'It’s true that in recent years there’s been a significant drop in the luxury market in Israel, primarily because of the difficulties and high costs of getting foreign money into Israel'
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“Summayl is en route to becoming the next Kikar Hamedina, a compound of luxury towers in a built-up, central area – and there’s a demand for that,” Orion continues. “In the Remez Tower nearby, units of 130 to 160 square meters are being sold at between 50,000 to 60,000 shekels per square meter. Larger apartments can go for as much as 70,000 shekels ($20,400) per square meter – or even more.”
Information in the Israel Tax Authority database shows that Orion’s estimates are pretty much on the mark: in December, a three-room, 58 square-meter apartment in the Summayl compound sold for 3.2 million shekels – that is, 55,000 shekels per square meter. Last May, a four-room, 146 square-meter apartment fetched 8.7 million shekels, or 60,000 shekels per square meter; for a 100-square-meter unit, buyers paid 5.6 million shekels in December. Based on the demand for housing in Tel Aviv and the upward trend in prices this past year, it seems that Summayl hasn’t topped out yet.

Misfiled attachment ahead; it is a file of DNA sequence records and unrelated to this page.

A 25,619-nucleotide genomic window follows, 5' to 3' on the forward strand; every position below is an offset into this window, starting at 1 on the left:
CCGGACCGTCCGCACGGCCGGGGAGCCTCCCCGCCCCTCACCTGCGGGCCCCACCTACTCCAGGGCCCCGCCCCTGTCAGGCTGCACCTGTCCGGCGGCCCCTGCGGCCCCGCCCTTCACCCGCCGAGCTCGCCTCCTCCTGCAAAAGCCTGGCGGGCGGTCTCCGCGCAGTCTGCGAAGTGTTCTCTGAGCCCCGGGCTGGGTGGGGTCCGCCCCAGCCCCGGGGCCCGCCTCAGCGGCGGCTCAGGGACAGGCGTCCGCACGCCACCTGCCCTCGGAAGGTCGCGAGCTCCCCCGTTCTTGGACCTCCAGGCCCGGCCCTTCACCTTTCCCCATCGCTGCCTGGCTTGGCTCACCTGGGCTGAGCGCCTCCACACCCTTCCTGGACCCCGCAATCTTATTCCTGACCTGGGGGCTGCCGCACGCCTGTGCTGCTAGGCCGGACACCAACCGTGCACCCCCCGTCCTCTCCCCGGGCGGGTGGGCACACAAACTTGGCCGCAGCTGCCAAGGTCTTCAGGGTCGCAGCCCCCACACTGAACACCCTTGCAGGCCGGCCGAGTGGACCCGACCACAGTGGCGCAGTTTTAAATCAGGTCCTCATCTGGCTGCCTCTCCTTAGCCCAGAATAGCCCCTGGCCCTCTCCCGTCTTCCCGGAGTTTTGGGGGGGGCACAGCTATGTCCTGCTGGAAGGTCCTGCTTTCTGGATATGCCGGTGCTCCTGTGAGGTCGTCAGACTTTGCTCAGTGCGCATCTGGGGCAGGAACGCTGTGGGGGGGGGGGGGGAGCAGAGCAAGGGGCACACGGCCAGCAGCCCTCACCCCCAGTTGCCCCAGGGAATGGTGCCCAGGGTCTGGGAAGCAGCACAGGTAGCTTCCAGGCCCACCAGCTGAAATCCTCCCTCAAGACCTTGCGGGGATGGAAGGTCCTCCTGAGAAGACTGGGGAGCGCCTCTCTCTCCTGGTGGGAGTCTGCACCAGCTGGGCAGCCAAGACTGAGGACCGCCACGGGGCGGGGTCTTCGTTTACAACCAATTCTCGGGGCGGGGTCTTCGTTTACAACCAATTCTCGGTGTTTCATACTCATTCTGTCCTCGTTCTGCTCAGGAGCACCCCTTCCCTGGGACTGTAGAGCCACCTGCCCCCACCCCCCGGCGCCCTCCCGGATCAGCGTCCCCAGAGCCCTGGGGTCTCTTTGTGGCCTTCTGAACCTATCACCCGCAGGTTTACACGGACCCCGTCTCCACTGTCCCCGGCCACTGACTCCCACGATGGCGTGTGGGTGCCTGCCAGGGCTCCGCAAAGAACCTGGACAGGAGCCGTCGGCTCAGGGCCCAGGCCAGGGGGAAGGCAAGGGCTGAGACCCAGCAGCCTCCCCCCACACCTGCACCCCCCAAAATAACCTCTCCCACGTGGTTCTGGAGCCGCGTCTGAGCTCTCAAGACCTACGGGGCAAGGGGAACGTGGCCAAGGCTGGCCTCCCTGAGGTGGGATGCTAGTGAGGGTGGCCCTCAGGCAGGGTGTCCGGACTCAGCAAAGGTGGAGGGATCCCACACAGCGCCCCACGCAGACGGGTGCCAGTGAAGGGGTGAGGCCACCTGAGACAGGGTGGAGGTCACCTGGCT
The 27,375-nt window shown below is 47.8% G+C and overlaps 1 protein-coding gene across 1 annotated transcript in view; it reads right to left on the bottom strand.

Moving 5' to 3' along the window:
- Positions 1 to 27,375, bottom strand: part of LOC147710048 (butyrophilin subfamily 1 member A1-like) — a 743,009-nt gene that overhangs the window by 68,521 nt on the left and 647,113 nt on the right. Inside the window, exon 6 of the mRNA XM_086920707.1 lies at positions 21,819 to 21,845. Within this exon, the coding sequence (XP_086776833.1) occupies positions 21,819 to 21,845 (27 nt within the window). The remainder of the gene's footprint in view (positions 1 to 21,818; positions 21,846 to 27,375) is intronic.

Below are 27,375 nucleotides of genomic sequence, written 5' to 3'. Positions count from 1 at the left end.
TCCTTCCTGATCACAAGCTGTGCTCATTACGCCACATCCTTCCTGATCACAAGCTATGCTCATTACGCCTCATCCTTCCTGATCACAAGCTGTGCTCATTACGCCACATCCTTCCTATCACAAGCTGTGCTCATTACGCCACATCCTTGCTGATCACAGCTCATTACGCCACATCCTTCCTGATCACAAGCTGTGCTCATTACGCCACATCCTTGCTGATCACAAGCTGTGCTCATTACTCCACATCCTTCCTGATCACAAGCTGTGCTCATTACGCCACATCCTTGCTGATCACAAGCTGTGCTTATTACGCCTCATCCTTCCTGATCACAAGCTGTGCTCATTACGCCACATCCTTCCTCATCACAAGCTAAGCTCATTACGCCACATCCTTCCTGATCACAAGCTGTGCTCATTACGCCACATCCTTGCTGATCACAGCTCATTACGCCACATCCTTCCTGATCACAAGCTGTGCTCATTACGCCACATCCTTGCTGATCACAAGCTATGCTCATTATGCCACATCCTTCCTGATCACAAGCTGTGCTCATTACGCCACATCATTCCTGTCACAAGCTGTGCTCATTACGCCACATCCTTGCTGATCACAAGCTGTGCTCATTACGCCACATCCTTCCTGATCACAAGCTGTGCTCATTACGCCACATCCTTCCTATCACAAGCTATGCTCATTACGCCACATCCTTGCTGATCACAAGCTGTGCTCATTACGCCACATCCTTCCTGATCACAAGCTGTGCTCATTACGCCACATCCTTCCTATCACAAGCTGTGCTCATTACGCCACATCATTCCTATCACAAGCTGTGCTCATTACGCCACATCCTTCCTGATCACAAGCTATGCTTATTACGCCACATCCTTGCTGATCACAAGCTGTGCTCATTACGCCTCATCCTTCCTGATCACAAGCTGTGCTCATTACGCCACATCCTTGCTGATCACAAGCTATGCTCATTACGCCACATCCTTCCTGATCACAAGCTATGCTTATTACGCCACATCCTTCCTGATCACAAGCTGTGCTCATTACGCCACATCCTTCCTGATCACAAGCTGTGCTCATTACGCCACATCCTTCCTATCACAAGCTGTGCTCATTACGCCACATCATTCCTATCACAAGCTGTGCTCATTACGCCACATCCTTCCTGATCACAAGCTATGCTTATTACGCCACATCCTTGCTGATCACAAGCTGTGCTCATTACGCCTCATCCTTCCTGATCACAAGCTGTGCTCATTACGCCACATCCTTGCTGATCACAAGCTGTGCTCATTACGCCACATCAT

In general, prices in Summayl – which contains a variety of residential projects in which apartments have already been sold, on paper – are continuing to rise, even though in recent years people have been eulogizing the luxury market in Israel in general, and in Tel Aviv in particular. High taxes on the purchase of apartments for investment purposes have forced many people out of the market, and regulatory restrictions on foreign buyers, particularly those from France, Britain and the United States, have chased away a lot of them, too.
The relatively small number of sales of deluxe residences has featured prominently in every possible real-estate survey. According to the Madlan website, for example, in 2015 there were 672 apartments of 5 million shekels or more purchased in Tel Aviv, while in 2017 there were only 234 such transactions.
But the companies involved in developing Summayl apparently have a different assessment of the luxury market. Over the past year it seems as if they have continued to implement their plans to build an upscale neighborhood, unfettered by any restrictions or demands from the municipality.
Two detailed municipal plans for this compound were approved over the years, one for its southern part, and one for the northern section. All told 1,200 units are slated to be built here, along with commercial structures, public buildings and landscaped areas.